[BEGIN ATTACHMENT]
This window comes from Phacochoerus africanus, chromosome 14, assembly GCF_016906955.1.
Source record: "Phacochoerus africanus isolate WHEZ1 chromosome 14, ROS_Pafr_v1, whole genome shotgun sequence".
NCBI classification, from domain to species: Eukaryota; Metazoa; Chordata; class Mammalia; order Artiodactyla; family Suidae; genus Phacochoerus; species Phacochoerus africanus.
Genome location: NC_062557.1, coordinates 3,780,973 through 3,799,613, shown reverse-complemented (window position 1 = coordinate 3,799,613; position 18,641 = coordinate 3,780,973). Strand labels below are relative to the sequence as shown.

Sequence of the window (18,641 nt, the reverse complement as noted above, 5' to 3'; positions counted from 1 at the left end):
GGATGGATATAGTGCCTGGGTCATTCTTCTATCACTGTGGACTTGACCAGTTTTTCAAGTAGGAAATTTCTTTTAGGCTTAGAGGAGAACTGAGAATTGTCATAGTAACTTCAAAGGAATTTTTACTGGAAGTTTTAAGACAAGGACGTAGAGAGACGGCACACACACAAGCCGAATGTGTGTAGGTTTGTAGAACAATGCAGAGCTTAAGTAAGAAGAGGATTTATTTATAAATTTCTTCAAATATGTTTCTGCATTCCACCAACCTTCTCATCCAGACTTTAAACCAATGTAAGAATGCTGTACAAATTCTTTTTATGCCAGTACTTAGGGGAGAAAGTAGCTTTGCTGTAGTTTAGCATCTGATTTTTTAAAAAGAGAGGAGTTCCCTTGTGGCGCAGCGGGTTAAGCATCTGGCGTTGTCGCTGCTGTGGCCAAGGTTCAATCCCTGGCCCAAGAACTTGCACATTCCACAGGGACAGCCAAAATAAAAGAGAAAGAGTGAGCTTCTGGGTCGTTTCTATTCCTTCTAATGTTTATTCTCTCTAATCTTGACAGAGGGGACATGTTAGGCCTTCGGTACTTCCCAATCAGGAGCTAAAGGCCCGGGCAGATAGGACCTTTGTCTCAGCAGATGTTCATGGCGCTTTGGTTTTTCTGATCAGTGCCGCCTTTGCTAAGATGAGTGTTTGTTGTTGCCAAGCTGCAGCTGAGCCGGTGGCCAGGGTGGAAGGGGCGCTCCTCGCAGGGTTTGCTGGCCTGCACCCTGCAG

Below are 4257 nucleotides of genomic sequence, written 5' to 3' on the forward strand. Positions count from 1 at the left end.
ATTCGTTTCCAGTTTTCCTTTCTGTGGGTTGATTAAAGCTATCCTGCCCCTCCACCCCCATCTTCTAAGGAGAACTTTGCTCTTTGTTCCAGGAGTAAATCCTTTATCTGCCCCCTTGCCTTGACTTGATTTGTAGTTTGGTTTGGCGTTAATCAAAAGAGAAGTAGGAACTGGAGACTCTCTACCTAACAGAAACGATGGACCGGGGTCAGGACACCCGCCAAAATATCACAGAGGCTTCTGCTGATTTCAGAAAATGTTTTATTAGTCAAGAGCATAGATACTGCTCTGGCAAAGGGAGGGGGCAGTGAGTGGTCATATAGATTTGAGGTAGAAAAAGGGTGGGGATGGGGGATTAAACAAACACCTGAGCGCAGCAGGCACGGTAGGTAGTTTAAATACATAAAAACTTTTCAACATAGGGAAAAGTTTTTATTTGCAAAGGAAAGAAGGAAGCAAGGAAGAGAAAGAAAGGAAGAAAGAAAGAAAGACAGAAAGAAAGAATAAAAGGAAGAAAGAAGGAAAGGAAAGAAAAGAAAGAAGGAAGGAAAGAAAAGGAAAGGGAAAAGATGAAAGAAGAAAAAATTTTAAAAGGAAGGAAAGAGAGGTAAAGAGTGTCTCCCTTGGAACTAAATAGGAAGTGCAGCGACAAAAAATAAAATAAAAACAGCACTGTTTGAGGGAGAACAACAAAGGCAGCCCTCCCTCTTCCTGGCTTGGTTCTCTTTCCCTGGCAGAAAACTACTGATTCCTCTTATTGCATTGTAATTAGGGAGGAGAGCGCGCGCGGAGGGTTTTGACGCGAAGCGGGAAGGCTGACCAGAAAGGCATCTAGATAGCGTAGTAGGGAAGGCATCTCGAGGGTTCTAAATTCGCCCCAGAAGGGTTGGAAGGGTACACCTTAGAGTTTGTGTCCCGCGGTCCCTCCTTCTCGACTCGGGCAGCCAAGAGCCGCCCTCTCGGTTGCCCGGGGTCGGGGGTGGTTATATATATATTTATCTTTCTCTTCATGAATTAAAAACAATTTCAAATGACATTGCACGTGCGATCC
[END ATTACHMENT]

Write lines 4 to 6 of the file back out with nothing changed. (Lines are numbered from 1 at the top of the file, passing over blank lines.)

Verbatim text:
Genome location: NC_062557.1, coordinates 3,780,973 through 3,799,613, shown reverse-complemented (window position 1 = coordinate 3,799,613; position 18,641 = coordinate 3,780,973). Strand labels below are relative to the sequence as shown.

Sequence of the window (18,641 nt, the reverse complement as noted above, 5' to 3'; positions counted from 1 at the left end):
GGATGGATATAGTGCCTGGGTCATTCTTCTATCACTGTGGACTTGACCAGTTTTTCAAGTAGGAAATTTCTTTTAGGCTTAGAGGAGAACTGAGAATTGTCATAGTAACTTCAAAGGAATTTTTACTGGAAGTTTTAAGACAAGGACGTAGAGAGACGGCACACACACAAGCCGAATGTGTGTAGGTTTGTAGAACAATGCAGAGCTTAAGTAAGAAGAGGATTTATTTATAAATTTCTTCAAATATGTTTCTGCATTCCACCAACCTTCTCATCCAGACTTTAAACCAATGTAAGAATGCTGTACAAATTCTTTTTATGCCAGTACTTAGGGGAGAAAGTAGCTTTGCTGTAGTTTAGCATCTGATTTTTTAAAAAGAGAGGAGTTCCCTTGTGGCGCAGCGGGTTAAGCATCTGGCGTTGTCGCTGCTGTGGCCAAGGTTCAATCCCTGGCCCAAGAACTTGCACATTCCACAGGGACAGCCAAAATAAAAGAGAAAGAGTGAGCTTCTGGGTCGTTTCTATTCCTTCTAATGTTTATTCTCTCTAATCTTGACAGAGGGGACATGTTAGGCCTTCGGTACTTCCCAATCAGGAGCTAAAGGCCCGGGCAGATAGGACCTTTGTCTCAGCAGATGTTCATGGCGCTTTGGTTTTTCTGATCAGTGCCGCCTTTGCTAAGATGAGTGTTTGTTGTTGCCAAGCTGCAGCTGAGCCGGTGGCCAGGGTGGAAGGGGCGCTCCTCGCAGGGTTTGCTGGCCTGCACCCTGCAG